At One World International School (OWIS), we are joining the reading revolution and launching a new library this academic term. The future of libraries is open, digital and collaborative. Those silent spaces of yesteryear, characterised by ageing volumes and single-space workstations, are giving way to the needs of the cyber age. Libraries, however, do not need to become obsolete, and by creating an interactive, usable space that offers a range of resources for our students, the library can remain an integral part of a child’s education.
In the age of the internet, do libraries still have a place in education? Emphatically, yes! As internationally-acclaimed writer Neil Gaiman said, "Google can bring you back 100,000 answers. A librarian can bring you back the right one."
According to a study funded by the government of New Zealand, school libraries improve reading test scores, increase positive attitudes toward learning and elevate overall academic achievement. Effective libraries are flexible and technologically responsive, and they encourage reading for pleasure. They offer a wide range of resources and are easily accessible to all users. Libraries are also important places for children to take ownership of their learning, as it is often the case that they need to guide their own research and search for answers.
Although the growth of alternative communication mediums and changes in publishing trends might make ‘learning to read’ seem like a chapter from the past, reading is still a critical skill for the future. In fact, reading proficiency might be the single most critical skill 21st-century knowledge workers can possess. Reading is required daily; whether it is to read the instructions to bake a cake, reading the signs in a car park or studying a scientific article to analyse the findings, literacy will never become extinct. Although much of our world is now technology-based, basic reading skills have not changed.
The educational technology experts at Tech & Learn tell us, "Reading proficiency is foundational to a student’s ability to master the complex subject matter required in higher grades." In reading, the concept of proficiency means more than the ability to decode and comprehend printed words. Proficient readers also supply missing concepts, infer a passage's main idea, empathise with a fictional character, and use existing knowledge as the scaffolding to comprehend increasingly complex texts.
To do all that, students need more than the ability to read. They must also have a love for it. Just reading the words in front of you is not the way to progress knowledge or reasoning.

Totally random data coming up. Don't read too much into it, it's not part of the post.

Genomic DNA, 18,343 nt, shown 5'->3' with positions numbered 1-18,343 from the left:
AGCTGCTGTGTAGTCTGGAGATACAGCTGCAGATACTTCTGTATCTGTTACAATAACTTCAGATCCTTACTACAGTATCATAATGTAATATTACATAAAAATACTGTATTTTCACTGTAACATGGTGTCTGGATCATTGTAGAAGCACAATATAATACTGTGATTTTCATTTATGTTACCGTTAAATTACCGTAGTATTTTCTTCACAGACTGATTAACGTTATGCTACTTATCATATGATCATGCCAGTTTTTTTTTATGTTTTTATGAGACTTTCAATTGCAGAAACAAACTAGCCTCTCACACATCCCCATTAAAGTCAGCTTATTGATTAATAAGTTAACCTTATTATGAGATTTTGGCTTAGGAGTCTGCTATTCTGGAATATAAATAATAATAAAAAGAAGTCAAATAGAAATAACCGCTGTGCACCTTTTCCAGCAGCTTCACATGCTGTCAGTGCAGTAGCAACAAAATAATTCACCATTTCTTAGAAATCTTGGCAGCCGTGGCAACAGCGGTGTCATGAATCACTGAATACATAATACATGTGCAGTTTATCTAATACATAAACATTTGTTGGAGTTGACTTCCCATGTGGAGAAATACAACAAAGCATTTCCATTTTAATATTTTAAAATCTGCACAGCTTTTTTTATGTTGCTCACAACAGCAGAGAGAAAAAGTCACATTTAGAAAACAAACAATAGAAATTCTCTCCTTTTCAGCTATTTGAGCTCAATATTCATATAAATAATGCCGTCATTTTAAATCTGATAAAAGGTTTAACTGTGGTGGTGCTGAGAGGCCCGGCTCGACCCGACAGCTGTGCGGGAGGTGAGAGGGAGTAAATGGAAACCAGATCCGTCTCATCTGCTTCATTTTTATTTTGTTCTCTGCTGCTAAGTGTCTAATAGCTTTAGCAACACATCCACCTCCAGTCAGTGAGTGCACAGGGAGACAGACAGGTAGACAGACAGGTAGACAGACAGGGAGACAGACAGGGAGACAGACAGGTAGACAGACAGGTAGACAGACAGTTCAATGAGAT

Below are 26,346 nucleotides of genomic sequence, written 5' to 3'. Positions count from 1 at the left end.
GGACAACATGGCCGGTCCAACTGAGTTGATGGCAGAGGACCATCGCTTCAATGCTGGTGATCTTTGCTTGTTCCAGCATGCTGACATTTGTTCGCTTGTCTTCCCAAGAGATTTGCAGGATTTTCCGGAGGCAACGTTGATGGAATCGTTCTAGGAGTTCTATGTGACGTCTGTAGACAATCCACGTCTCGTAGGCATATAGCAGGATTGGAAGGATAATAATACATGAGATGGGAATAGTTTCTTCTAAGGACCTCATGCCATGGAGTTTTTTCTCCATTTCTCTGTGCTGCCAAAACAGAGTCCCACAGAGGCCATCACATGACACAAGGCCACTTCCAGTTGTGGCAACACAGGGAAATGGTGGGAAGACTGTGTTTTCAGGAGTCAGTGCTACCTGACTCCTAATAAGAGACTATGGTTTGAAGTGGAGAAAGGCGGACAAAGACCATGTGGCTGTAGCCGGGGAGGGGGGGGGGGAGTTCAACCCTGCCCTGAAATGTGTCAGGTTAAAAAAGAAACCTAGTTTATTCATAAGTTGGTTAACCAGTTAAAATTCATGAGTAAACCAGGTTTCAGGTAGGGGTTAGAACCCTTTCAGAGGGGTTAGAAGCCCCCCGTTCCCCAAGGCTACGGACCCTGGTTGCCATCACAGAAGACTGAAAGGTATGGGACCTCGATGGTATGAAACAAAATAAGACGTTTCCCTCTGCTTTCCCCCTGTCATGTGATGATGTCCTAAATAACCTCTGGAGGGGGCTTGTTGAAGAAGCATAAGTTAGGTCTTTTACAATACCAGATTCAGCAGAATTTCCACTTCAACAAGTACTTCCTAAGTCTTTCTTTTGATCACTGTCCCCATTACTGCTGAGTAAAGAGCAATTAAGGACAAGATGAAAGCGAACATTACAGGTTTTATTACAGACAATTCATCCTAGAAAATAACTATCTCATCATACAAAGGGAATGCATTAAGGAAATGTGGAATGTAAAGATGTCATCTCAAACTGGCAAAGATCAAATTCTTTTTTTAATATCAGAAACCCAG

That's why we designed every aspect of our school library at OWIS to instil a love of books and reading in our students, especially our primary learners. We have a passion for children's literature and know how to help young readers find those "just right" books that meet their interests and reading levels. We offer a huge range of publications that are appropriate for all ages. We have books that are picture based, focus on spelling or are part of a larger collection. We allow children to select their books and to guide their own progression. By encouraging this, we are igniting a love of literature.
Many educated adults can recall the exact book that opened the world to them as a child. Our teachers are committed to finding that book for each student at OWIS. The feeling of holding a book, flicking through the pages and being excited about the next chapter is hard to replicate through technology. This is yet another reason why we wanted to provide a magical library for our students.
Just because books and reading are not going the way of the Dodo doesn't mean school libraries will look like they did in the 1990s, though. Experts say the school libraries of the future will be minimalistic and visually pleasing, blending books with new technology. Students will have the opportunity to pull resources from paper books as well as information online. They will learn the importance of gaining information from a range of resources to further their knowledge. Libraries will also incorporate "maker spaces" where students can create and experiment with what they learn. They are encouraged to discuss their findings with their peers and to analyse their findings which will further their understanding of the topic or story.
No matter how futuristic our facility or how dedicated our staff, however, no library by itself can turn each child into a proficient reader. That's why we supplement the OWIS library with our reading-at-home programme, where EC3 to G2 children bring 4-levelled reading books home every week. We encourage our parents to get involved with their child’s reading development by reading with them and discussing their thoughts about the books. By supporting children to love reading, we are helping them become global citizens with skills that last a lifetime.
Come by our campus to tour the library and learn more about our approach to reading.